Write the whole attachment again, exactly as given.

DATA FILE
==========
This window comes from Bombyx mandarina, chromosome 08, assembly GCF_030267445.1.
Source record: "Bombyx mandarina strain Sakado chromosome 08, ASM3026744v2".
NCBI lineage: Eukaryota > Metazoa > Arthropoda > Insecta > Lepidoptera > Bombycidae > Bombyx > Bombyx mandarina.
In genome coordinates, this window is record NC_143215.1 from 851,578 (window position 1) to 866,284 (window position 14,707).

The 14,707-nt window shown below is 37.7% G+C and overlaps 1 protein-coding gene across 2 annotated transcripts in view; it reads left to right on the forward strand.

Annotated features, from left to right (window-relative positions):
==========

This window comes from Bombyx mandarina, chromosome 08, assembly GCF_030267445.1.
Source record: "Bombyx mandarina strain Sakado chromosome 08, ASM3026744v2".
NCBI lineage: Eukaryota > Metazoa > Arthropoda > Insecta > Lepidoptera > Bombycidae > Bombyx > Bombyx mandarina.
In genome coordinates, this window is record NC_143215.1 from 851,578 (window position 1) to 866,284 (window position 14,707).

The 14,707-nt window shown below is 37.7% G+C and overlaps 1 protein-coding gene across 2 annotated transcripts in view; it reads left to right on the forward strand.

Annotated features, from left to right (window-relative positions):